As our correspondent Kevin Tibbles reports, what made Ms. Patrick so special was not that she was a woman racer, but rather she was a rookie racer who nearly won the darn thing, that, and the whole Dan Patrick, Danica Patrick business.
KEVIN TIBBLES, MSNBC CORRESPONDENT (voice-over): From the very beginning, this race was going to be very different.
UNIDENTIFIED FEMALE: Lady and gentlemen! start your engines.
TIBBLES: Twenty-three-year-old Danica Patrick, just the fourth woman to start the Indianapolis 500, was quick to make a little history of her own. Before the race was even half over, she'd become the first woman ever to be in the lead.
Low on fuel, she was passed with just six laps to go by eventual winner Dan Wheldon. Still, after 500 miles, Patrick finished the race as she'd started, in fourth place. Another milestone as the best finish ever for a female driver.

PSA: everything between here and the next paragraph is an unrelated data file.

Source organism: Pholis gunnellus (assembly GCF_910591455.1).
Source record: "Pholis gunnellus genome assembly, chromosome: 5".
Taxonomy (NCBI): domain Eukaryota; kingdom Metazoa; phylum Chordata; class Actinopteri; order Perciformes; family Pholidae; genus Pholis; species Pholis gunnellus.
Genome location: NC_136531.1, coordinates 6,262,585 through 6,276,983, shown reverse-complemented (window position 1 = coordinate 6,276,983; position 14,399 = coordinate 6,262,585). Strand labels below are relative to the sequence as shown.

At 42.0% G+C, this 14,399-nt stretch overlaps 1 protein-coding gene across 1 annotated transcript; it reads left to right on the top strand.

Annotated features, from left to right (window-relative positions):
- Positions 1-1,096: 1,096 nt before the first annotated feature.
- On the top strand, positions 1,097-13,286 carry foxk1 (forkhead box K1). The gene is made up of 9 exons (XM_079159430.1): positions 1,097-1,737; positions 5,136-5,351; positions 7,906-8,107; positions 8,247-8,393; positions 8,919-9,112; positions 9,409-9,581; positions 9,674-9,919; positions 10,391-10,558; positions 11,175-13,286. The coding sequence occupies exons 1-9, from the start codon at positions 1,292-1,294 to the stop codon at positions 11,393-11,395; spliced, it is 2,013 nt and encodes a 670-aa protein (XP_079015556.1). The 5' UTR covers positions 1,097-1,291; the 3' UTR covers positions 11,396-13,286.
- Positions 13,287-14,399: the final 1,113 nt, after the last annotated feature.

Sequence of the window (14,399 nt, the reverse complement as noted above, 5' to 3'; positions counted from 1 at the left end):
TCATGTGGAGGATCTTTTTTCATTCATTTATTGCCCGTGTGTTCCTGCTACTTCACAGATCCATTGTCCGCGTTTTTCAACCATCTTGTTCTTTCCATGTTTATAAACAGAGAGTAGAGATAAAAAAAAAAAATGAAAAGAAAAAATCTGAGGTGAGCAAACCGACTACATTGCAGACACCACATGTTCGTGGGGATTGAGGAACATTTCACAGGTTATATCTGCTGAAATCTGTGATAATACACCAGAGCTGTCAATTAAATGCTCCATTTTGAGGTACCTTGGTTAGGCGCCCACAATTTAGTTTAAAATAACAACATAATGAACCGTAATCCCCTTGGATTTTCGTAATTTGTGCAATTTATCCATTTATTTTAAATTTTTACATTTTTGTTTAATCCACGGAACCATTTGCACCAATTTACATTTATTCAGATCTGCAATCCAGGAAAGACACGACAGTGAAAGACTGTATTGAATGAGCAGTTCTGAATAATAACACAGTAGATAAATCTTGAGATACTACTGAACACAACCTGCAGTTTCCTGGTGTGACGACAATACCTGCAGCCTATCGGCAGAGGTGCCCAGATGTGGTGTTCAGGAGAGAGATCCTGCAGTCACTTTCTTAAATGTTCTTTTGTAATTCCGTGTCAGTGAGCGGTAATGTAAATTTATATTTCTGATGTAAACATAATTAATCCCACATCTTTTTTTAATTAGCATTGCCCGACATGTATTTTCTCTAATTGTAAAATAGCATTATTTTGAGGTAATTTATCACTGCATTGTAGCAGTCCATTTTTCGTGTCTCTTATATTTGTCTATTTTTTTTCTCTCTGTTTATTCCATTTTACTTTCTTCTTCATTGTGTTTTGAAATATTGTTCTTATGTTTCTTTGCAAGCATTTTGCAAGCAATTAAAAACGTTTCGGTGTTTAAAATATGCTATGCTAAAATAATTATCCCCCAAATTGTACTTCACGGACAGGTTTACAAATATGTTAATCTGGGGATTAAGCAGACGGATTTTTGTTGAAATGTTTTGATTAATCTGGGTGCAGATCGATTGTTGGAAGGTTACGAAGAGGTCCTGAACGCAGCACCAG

DANICA PATRICK: It was good. It was, like, I just want to stay here, just stay here, just pull away. I know this car is fast. But with, you know, with having to save a little bit of fuel, you can't be as fast as, you know, as your potential.
TIBBLES: A series of near-disasters and almost miraculous recoveries made for a nailbiter of a race. First, she stalled the car in the pits, dropping her way back in the field. Then a collision and spinout damaged the front end. Still, the five-foot-two rookie driver simply never gave up on her dream to make history at the Yard of Bricks.
Kevin Tibbles, NBC News, Chicago.
OLBERMANN: It survived German bombings, mechanical malfunctions, even four seasons of "Monty Python's Flying Circus." The great mystery in London, what made Big Ben stop?
And speaking of being stopped, that's what the police did this weekend to filmmaker Oliver Stone. DUI and drug possession. But they won't say what kind. It's a conspiracy!
OLBERMANN: We're back, and we pause our Countdown of what we're calling the real news for a segment of what we're calling the odd news. And it's all pretty much the same meat to me.
Let's play Oddball.